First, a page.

Crowdsourcing Reference Designs From Github

A ton of open source hardware projects make their way onto Github, and Eagle is one of the most popular tools for these designs. [TomKeddie] came up with the idea of searching Github for Eagle files containing specific parts at Hacker Camp Shenzhen, and a method of scraping useful ones.

The folks over at Dangerous Prototypes used this to build the Github Hardware Search tool. Simply enter a part number, like “ATmega328P”, and you’ll receive a list of the designs using that part. You can then study the design and use it as a reference for your own project. You can also snag library files for the parts.

Of course, there are some limitations to this. The most obvious one is the lack of quality control. There’s no guarantee that the design you find works, or has even been built. Also, it only works for Eagle 6+ files, since prior versions were not XML. You can read more about the design of the tool over on Dangerous Prototypes.

24 thoughts on “Crowdsourcing Reference Designs From Github

      1. EVERYONE in China and many other places uses pirated Protel. It is the standard for multil-ayer boards and board manufacturing companies. I bought a seat in 1998 and am still using it! I don’t know any Protel users today who paid for it and I don’t think Altium cares. It leads people to Altium deisgner when they need more features.

        The point is, Eagle doesn’t have to be so awful. Diptrace is is also free and better looking for large designs – where Eagle really falls down. Like Eagle, more ambitious projects need a purchased Diptrace which is tiered in nice affordable steps. I’m all for Open Source but KiCAD has such ups and downs and given the rate at which something like Firefox crashes on Ubuntu14, do I want to work on big designs with KiCAD? (AT least you don’t describe the board with coordinates and equations like OpenSCAD but the learnign curve is still kinda brutal).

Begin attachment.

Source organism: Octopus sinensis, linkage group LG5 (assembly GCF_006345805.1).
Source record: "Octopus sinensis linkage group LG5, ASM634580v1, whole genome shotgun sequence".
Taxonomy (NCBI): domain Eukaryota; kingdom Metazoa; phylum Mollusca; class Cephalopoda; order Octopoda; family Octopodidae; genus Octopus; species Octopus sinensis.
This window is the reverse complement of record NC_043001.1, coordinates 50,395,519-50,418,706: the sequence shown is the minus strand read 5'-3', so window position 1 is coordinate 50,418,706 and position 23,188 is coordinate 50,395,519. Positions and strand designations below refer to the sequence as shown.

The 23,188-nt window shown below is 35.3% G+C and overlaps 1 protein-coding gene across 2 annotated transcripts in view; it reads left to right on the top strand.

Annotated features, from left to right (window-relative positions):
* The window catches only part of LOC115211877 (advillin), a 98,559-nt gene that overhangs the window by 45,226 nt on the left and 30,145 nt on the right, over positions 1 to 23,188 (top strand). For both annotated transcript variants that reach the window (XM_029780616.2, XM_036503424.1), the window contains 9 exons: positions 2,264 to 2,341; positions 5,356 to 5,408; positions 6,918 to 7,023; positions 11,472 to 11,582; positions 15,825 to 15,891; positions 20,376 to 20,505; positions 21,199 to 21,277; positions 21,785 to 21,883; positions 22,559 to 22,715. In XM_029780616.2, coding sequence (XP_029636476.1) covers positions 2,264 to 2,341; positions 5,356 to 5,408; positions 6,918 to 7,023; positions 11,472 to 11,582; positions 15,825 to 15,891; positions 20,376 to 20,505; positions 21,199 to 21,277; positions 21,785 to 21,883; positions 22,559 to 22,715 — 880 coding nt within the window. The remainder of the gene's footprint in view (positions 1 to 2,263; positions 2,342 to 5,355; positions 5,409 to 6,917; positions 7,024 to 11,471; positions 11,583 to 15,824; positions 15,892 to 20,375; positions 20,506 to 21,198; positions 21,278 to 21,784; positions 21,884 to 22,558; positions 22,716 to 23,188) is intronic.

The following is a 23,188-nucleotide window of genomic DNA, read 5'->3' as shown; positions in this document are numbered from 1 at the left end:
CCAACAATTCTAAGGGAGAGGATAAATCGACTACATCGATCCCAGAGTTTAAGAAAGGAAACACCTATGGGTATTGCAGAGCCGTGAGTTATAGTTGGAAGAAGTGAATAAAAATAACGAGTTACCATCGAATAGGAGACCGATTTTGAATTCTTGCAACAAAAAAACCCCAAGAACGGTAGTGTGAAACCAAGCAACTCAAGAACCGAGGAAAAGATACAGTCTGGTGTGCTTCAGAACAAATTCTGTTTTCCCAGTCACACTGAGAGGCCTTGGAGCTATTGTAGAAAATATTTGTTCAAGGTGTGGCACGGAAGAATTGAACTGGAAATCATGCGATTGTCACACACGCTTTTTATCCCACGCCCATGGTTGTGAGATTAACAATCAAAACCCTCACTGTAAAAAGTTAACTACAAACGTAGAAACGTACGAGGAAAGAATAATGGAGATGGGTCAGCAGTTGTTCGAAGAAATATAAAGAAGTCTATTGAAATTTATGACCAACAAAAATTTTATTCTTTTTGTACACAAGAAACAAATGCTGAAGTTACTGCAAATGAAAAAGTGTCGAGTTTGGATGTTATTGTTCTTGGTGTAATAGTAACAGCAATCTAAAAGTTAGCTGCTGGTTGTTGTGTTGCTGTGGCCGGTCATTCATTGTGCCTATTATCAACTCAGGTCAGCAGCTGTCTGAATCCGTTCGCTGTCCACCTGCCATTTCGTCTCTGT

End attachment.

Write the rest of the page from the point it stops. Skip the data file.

Altium has announced a free version but the free thing is not the same interface as Altium Designer – strange decision.

        All that aside, the Github search idea is pretty interesting.

  1. This is pretty neat. Eric makes a good point that trusting these designs is tough. But I find a lot of projects link back to original datasheet which they derived the basic circuit from. Even this small bit of documentation when you post your own reference design is huge in helping the next person research the viability of your work.

  2. Hi guys,
    we are also working on a search engine for electronic circuits over at ; considering search results we obviously face the same challenges but have some ideas on how to check for quality. What would be interesting to hear from guys would be: what do you expect from a high quality project?

    1. I would say, there should be some indication how far the circuit was taken in its lifecycle. Is it just an idea transformed into a schematic? Has the circuit been simulated? Is there a (working as intended?) prototype of the circuit up and running?…
      Another point that could indicate the quality of a circuit is some background information about the designer. Was it just a kid or a “newbie” playing around for fun, or is there a more serious designer behind the circuit that actually should know what he does?

      1. Hi Andreas,
        considering the lifecycle is a very good idea. As Thoquz mentioned some of these things will be hard without a “human eye” however we are confident that just checking for working prototype and the amount of projects the maintainer has done can already give us a good indication.

        Thanks for your input. We’ll keep you updated.

    2. Looking at way a schematic/layout is done can tell you a lot of the person. If it is illegible, messy, tangled mess, means that the person don’t give a shit, I stay away from it. A person that can’t even draw a clean schematic isn’t likely to spend time doing a proper design. I believe in simulation, design before even drawing a schematic.